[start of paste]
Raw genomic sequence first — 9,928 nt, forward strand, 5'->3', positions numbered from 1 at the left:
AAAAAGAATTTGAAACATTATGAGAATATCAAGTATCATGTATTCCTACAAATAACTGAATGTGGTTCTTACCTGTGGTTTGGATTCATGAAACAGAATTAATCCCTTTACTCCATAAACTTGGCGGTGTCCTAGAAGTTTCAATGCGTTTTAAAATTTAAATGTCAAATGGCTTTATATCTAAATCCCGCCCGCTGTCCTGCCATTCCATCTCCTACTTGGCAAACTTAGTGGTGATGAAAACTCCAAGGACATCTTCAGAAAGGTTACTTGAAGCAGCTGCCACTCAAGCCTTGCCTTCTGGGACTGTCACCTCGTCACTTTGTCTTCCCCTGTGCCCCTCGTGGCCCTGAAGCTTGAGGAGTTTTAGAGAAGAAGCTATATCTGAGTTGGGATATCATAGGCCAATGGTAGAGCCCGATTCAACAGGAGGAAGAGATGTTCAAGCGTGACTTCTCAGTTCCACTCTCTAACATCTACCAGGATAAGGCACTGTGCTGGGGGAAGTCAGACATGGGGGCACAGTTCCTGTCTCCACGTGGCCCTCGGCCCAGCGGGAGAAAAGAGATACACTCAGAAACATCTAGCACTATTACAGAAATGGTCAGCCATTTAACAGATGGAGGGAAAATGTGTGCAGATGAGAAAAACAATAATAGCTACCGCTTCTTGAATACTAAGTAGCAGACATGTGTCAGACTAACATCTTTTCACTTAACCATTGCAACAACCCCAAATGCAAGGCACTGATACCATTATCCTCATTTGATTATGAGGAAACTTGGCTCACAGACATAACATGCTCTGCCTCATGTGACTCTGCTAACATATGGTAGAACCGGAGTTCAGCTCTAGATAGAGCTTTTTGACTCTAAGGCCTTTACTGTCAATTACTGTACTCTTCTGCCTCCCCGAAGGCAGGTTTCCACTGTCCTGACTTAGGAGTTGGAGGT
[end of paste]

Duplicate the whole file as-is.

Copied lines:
Raw genomic sequence first — 9,928 nt, forward strand, 5'->3', positions numbered from 1 at the left:
AAAAAGAATTTGAAACATTATGAGAATATCAAGTATCATGTATTCCTACAAATAACTGAATGTGGTTCTTACCTGTGGTTTGGATTCATGAAACAGAATTAATCCCTTTACTCCATAAACTTGGCGGTGTCCTAGAAGTTTCAATGCGTTTTAAAATTTAAATGTCAAATGGCTTTATATCTAAATCCCGCCCGCTGTCCTGCCATTCCATCTCCTACTTGGCAAACTTAGTGGTGATGAAAACTCCAAGGACATCTTCAGAAAGGTTACTTGAAGCAGCTGCCACTCAAGCCTTGCCTTCTGGGACTGTCACCTCGTCACTTTGTCTTCCCCTGTGCCCCTCGTGGCCCTGAAGCTTGAGGAGTTTTAGAGAAGAAGCTATATCTGAGTTGGGATATCATAGGCCAATGGTAGAGCCCGATTCAACAGGAGGAAGAGATGTTCAAGCGTGACTTCTCAGTTCCACTCTCTAACATCTACCAGGATAAGGCACTGTGCTGGGGGAAGTCAGACATGGGGGCACAGTTCCTGTCTCCACGTGGCCCTCGGCCCAGCGGGAGAAAAGAGATACACTCAGAAACATCTAGCACTATTACAGAAATGGTCAGCCATTTAACAGATGGAGGGAAAATGTGTGCAGATGAGAAAAACAATAATAGCTACCGCTTCTTGAATACTAAGTAGCAGACATGTGTCAGACTAACATCTTTTCACTTAACCATTGCAACAACCCCAAATGCAAGGCACTGATACCATTATCCTCATTTGATTATGAGGAAACTTGGCTCACAGACATAACATGCTCTGCCTCATGTGACTCTGCTAACATATGGTAGAACCGGAGTTCAGCTCTAGATAGAGCTTTTTGACTCTAAGGCCTTTACTGTCAATTACTGTACTCTTCTGCCTCCCCGAAGGCAGGTTTCCACTGTCCTGACTTAGGAGTTGGAGGT